For all you employment litigators, we just learned that you don’t have to file a Freedom of Information Act (FOIA) request with the Equal Employment Opportunity Commission (EEOC) in order to get its file on a plaintiff’s charge of discrimination! What?! Our (admittedly somewhat limited) world has been rocked!
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It has become an all too familiar story in this age of #MeToo (although this one has a twist, as you’ll see below): a supervisor using managerial authority to pressure a subordinate to give sexual favors. In this story, the employee claims the pressure started at hire, involved the supervisor demanding attention, favors, gifts and even food then escalating to demands for sex in the office. The employee needed the job and ultimately concluded that sex was the only performance metric that mattered because the clear implication was that the supervisor would ruin the employee if the employee did not comply.
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Recently, I blogged about a press release from the Equal Employment Opportunity Commission in which it misstated the law on post-offer medical examinations under the Americans with Disabilities Act. I was hoping that was a one-off mistake. But another recent EEOC press release has given me some concern, because I believe that it again misleads employers on their obligations under the ADA – this time with regard to associational discrimination.
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I was perusing the Equal Employment Opportunity Commission’s recently released Volume 2 of its 2018 Federal Digest of Equal Employment Opportunity Law (yes, I know I need some better hobbies), and noticed an article entitled, “Assessing Workplace Harassment Prevention Methods Through Comparisons With Similar Crime Prevention Strategies.” The article posits that “[b]y comparing harassment prevention strategies to similar crime prevention efforts, for which empirical research already exists, the EEOC hopes to identify useful tools for preventing workplace harassment.” Well, that struck me as an interesting, if somewhat questionable, approach. But let’s look at what the EEOC says.
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This week, the Equal Employment Opportunity Commission trumpeted a $4.4 million settlement in a lawsuit in which the EEOC claimed that Amsted Rail had violated the Americans with Disabilities Act by disqualifying applicants based on the results of a test for carpal tunnel syndrome. In the EEOC’s press release, Andrea G. Baran, regional attorney for the EEOC’s St Louis District Office, was quoted as follows: “While it is lawful under some circumstances for employers to conduct limited medical exams after making conditional offers to job applicants, it is not ‘anything goes’.” Wait, what? Actually, I thought it was “anything goes” at that point!
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Here we are again on the brink of another possible federal government shutdown, and employers may be wondering how it may impact them. The last time, during the 2013 federal government shutdown, we provided a summary of the shutdown contingency plans for the major employment-related agencies – the Department of Labor (DOL) (which includes the Occupational Safety and Health Administration (OSHA) and the Wage-Hour Division (WHD)), the National Labor Relations Board (NLRB), and the Equal Employment Opportunity Commission (EEOC).  So we thought we’d provide you with an updated summary of these plans, which set forth what the agencies will and will not do if there is an actual shutdown.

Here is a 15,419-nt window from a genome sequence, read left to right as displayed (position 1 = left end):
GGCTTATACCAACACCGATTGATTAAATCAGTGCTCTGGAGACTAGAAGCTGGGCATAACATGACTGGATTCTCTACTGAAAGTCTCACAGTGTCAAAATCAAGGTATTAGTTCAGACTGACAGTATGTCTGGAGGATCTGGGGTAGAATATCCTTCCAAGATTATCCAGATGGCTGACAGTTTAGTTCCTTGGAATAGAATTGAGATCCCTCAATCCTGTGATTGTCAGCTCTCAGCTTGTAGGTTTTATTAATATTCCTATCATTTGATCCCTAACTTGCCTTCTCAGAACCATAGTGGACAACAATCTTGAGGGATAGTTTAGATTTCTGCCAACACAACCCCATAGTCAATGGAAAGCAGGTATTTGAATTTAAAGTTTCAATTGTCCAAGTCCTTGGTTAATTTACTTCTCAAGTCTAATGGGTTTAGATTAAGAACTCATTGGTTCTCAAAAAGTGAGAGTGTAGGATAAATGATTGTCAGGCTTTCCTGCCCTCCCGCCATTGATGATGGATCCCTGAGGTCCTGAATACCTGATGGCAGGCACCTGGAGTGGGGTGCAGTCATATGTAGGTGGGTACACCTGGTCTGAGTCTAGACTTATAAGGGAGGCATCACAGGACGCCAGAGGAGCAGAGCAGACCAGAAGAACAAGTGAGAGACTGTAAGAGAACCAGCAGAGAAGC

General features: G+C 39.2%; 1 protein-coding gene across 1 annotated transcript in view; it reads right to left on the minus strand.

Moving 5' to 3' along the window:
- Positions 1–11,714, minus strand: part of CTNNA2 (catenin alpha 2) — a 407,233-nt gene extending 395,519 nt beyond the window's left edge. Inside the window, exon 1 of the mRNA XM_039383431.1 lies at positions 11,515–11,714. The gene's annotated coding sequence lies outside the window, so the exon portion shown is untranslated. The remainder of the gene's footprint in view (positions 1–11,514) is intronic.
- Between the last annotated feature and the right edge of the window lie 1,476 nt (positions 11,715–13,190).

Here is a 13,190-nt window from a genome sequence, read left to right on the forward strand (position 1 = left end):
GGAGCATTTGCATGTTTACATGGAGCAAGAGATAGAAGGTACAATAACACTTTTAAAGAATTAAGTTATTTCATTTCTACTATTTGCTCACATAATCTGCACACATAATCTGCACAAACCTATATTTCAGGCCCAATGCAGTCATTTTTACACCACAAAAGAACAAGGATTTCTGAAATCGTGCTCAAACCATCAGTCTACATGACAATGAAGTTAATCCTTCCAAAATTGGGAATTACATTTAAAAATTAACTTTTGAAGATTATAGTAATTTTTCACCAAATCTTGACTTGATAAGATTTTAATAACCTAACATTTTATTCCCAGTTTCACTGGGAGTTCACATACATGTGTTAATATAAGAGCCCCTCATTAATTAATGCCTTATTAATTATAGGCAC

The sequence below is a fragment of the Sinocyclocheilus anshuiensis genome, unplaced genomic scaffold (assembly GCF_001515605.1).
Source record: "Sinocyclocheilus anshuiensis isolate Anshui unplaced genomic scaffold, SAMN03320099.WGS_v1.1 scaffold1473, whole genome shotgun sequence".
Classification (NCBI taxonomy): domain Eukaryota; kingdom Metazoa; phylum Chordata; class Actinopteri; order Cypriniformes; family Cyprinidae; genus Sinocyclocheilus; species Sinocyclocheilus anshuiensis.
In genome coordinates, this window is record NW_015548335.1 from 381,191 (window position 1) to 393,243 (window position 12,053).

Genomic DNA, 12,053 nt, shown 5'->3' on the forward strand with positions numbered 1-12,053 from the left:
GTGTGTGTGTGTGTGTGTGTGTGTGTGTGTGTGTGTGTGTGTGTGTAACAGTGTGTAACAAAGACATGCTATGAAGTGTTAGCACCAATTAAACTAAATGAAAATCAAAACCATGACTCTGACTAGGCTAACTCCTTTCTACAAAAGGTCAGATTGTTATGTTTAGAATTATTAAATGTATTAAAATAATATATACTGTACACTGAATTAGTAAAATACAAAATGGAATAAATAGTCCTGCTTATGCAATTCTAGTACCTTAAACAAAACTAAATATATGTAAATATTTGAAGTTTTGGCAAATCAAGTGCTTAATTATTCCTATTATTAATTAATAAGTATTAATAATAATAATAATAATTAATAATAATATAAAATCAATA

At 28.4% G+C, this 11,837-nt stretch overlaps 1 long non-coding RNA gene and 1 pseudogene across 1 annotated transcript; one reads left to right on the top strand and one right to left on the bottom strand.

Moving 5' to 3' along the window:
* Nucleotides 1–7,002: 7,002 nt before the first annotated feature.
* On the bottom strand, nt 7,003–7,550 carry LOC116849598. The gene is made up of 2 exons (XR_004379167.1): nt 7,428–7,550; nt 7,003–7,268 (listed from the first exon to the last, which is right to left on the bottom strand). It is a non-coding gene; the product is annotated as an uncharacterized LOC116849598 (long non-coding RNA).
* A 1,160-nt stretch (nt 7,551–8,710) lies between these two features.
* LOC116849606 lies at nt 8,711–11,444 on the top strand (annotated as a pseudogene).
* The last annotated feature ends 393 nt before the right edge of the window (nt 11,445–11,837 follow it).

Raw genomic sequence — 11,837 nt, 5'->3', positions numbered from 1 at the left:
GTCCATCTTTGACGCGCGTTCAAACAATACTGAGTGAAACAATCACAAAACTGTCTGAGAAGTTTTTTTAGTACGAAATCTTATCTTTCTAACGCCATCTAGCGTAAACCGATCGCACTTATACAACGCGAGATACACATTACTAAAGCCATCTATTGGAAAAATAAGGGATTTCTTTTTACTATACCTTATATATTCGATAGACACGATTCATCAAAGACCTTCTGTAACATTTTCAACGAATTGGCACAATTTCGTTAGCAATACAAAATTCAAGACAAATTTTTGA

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I was recently perusing the latest edition of the Equal Employment Opportunity Commission’s federal sector Digest of Equal Employment Opportunity Law (because, yes, I am that much of an employment law nerd) and came across an interesting article, “Race Discrimination in the 21st Century Workplace,” by EEOC attorney Paula Rene Bruner. The article specifically “attempt[s] to highlight newer types of race discrimination that have emerged in the 21st century federal, public, and private employment sectors.”
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transgender1600A few recent events provide employers a peek behind the curtain of the Trump administration’s position on whether Title VII provides protection to LGBT individuals.

First, some background. Title VII prohibits discrimination “because of sex,” among other things. In the past, the Equal Employment Opportunity Commission (the federal agency enforcing federal anti-discrimination laws) acknowledged that Title VII did not cover sexual orientation discrimination, although it did prohibit discrimination based on sex/gender stereotyping (which could overlap with sexual orientation claims to the extent the gay or lesbian employee did not conform to male or female stereotypes).
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US-EEOC-Seal.svgIn a prior blog post, “EEOC Says Sexual Orientation Is Protected Under Title VII!!,” I noted that the Equal Employment Opportunity Commission can be sneaky in seeking to expand the scope of the laws it enforces. It will drop bombshells in the middle of otherwise pretty innocuous guidance or resource documents, as if hoping no one notices. The latest example of this is in its just-announced (December 12, 2016) publication on the rights of job applicants and employees with mental health conditions, in which the EEOC oh-so-casually expands the reach of the American with Disabilities Act!
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